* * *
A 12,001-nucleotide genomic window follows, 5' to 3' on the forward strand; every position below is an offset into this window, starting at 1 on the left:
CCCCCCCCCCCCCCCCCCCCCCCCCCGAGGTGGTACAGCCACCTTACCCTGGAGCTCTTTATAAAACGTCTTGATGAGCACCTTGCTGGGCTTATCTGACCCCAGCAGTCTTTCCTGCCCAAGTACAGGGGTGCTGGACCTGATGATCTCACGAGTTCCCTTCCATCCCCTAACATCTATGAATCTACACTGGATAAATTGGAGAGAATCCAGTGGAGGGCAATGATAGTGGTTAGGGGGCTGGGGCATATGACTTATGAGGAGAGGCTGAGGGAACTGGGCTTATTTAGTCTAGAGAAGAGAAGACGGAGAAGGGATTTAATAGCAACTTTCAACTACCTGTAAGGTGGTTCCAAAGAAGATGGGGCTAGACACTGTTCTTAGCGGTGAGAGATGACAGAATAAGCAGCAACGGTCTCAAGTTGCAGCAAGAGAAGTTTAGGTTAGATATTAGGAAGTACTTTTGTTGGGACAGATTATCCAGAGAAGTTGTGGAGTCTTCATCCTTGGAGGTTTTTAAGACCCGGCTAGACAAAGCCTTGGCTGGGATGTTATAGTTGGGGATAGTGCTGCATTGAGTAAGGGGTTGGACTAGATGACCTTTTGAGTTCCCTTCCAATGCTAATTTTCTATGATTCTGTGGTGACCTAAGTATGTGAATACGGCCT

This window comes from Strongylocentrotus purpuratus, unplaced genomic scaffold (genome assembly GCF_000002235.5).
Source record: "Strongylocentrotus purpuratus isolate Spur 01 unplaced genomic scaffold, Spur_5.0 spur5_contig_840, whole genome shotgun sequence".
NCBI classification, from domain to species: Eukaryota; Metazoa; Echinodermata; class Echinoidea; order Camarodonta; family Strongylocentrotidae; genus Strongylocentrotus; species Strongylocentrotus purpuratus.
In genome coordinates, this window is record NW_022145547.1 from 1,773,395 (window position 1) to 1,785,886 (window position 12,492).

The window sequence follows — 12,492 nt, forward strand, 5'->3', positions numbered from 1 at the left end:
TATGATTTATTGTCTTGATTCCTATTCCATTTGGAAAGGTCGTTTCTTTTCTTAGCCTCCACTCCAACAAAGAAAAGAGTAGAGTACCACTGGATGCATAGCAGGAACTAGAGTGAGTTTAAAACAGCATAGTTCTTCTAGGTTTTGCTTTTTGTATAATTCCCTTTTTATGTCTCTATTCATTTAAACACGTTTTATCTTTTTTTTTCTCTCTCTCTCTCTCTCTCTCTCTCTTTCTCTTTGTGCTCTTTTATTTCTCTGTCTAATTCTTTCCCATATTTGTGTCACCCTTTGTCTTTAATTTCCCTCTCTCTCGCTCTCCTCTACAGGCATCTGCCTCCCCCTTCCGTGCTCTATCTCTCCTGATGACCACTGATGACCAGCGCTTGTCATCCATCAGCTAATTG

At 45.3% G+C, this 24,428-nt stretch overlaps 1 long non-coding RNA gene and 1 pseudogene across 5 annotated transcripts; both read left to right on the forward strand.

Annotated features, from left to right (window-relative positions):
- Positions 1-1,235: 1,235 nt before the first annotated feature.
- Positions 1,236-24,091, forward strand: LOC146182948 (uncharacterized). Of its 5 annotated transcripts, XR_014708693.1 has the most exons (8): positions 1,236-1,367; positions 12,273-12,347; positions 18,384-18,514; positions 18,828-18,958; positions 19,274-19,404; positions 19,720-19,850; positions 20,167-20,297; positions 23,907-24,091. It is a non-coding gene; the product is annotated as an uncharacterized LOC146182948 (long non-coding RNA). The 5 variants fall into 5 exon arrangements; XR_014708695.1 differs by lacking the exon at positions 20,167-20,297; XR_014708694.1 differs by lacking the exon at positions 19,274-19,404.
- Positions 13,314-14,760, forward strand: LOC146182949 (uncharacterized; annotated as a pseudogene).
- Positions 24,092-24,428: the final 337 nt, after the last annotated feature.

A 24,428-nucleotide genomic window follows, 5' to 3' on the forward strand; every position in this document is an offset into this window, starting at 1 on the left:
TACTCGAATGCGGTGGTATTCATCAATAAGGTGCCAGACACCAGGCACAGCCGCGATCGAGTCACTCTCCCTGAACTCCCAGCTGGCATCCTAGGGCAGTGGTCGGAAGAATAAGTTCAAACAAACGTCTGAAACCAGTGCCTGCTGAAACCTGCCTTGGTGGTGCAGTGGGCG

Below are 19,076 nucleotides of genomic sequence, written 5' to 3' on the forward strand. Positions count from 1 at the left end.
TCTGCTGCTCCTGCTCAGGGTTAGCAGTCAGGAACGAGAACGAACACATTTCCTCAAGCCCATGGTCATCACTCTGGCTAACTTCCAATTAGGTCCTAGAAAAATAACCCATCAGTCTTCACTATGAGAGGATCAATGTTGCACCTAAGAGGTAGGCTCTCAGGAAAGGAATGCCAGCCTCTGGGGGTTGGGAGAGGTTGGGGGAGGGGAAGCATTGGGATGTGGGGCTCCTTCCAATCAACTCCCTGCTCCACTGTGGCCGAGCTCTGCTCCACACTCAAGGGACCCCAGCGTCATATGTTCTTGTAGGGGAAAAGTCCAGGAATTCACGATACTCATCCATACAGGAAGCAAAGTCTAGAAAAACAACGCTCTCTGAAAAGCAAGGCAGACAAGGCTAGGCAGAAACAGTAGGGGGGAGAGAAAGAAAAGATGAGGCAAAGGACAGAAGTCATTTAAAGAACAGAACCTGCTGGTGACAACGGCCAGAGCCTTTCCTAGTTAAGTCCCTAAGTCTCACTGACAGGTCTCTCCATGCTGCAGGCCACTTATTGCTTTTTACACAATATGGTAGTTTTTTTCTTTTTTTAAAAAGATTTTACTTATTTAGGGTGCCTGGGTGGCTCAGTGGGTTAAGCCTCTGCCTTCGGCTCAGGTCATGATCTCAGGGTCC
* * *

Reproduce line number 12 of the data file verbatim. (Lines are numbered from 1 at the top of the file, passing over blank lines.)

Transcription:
- Positions 1,236-24,091, forward strand: LOC146182948 (uncharacterized). Of its 5 annotated transcripts, XR_014708693.1 has the most exons (8): positions 1,236-1,367; positions 12,273-12,347; positions 18,384-18,514; positions 18,828-18,958; positions 19,274-19,404; positions 19,720-19,850; positions 20,167-20,297; positions 23,907-24,091. It is a non-coding gene; the product is annotated as an uncharacterized LOC146182948 (long non-coding RNA). The 5 variants fall into 5 exon arrangements; XR_014708695.1 differs by lacking the exon at positions 20,167-20,297; XR_014708694.1 differs by lacking the exon at positions 19,274-19,404.